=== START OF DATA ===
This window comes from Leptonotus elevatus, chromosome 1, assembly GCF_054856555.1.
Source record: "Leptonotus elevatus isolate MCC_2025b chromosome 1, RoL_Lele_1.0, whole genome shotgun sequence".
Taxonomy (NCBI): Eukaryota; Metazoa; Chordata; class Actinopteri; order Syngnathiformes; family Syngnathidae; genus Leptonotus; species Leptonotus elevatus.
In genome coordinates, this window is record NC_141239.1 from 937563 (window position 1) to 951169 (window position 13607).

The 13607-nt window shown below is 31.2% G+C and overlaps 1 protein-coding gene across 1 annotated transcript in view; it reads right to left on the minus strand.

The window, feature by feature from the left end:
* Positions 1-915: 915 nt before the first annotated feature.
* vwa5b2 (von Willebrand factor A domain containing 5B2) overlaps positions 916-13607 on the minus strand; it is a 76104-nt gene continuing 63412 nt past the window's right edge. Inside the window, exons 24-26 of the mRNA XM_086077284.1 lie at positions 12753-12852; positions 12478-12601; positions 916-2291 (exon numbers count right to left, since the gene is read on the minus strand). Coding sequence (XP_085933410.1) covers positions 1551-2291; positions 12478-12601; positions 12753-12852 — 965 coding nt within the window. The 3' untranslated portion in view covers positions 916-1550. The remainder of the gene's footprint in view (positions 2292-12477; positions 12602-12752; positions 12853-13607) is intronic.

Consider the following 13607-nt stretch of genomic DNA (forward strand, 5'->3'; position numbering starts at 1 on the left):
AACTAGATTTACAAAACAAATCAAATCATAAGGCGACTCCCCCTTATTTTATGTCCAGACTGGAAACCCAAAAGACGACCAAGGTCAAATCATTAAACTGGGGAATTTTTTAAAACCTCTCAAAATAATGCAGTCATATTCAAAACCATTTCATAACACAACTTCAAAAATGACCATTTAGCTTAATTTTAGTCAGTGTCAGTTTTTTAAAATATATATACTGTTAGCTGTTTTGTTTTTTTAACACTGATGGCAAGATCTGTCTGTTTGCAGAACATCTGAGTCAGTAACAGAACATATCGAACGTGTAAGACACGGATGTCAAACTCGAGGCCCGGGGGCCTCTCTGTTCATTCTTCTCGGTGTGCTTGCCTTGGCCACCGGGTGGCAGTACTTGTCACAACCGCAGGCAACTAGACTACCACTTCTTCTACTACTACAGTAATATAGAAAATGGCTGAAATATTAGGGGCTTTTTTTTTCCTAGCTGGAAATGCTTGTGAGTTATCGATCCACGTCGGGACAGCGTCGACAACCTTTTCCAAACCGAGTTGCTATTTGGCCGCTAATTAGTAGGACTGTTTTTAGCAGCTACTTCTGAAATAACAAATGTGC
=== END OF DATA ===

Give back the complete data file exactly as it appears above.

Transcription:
This window comes from Leptonotus elevatus, chromosome 1, assembly GCF_054856555.1.
Source record: "Leptonotus elevatus isolate MCC_2025b chromosome 1, RoL_Lele_1.0, whole genome shotgun sequence".
Taxonomy (NCBI): Eukaryota; Metazoa; Chordata; class Actinopteri; order Syngnathiformes; family Syngnathidae; genus Leptonotus; species Leptonotus elevatus.
In genome coordinates, this window is record NC_141239.1 from 937563 (window position 1) to 951169 (window position 13607).

The 13607-nt window shown below is 31.2% G+C and overlaps 1 protein-coding gene across 1 annotated transcript in view; it reads right to left on the minus strand.

The window, feature by feature from the left end:
* Positions 1-915: 915 nt before the first annotated feature.
* vwa5b2 (von Willebrand factor A domain containing 5B2) overlaps positions 916-13607 on the minus strand; it is a 76104-nt gene continuing 63412 nt past the window's right edge. Inside the window, exons 24-26 of the mRNA XM_086077284.1 lie at positions 12753-12852; positions 12478-12601; positions 916-2291 (exon numbers count right to left, since the gene is read on the minus strand). Coding sequence (XP_085933410.1) covers positions 1551-2291; positions 12478-12601; positions 12753-12852 — 965 coding nt within the window. The 3' untranslated portion in view covers positions 916-1550. The remainder of the gene's footprint in view (positions 2292-12477; positions 12602-12752; positions 12853-13607) is intronic.

Consider the following 13607-nt stretch of genomic DNA (forward strand, 5'->3'; position numbering starts at 1 on the left):
AACTAGATTTACAAAACAAATCAAATCATAAGGCGACTCCCCCTTATTTTATGTCCAGACTGGAAACCCAAAAGACGACCAAGGTCAAATCATTAAACTGGGGAATTTTTTAAAACCTCTCAAAATAATGCAGTCATATTCAAAACCATTTCATAACACAACTTCAAAAATGACCATTTAGCTTAATTTTAGTCAGTGTCAGTTTTTTAAAATATATATACTGTTAGCTGTTTTGTTTTTTTAACACTGATGGCAAGATCTGTCTGTTTGCAGAACATCTGAGTCAGTAACAGAACATATCGAACGTGTAAGACACGGATGTCAAACTCGAGGCCCGGGGGCCTCTCTGTTCATTCTTCTCGGTGTGCTTGCCTTGGCCACCGGGTGGCAGTACTTGTCACAACCGCAGGCAACTAGACTACCACTTCTTCTACTACTACAGTAATATAGAAAATGGCTGAAATATTAGGGGCTTTTTTTTTCCTAGCTGGAAATGCTTGTGAGTTATCGATCCACGTCGGGACAGCGTCGACAACCTTTTCCAAACCGAGTTGCTATTTGGCCGCTAATTAGTAGGACTGTTTTTAGCAGCTACTTCTGAAATAACAAATGTGC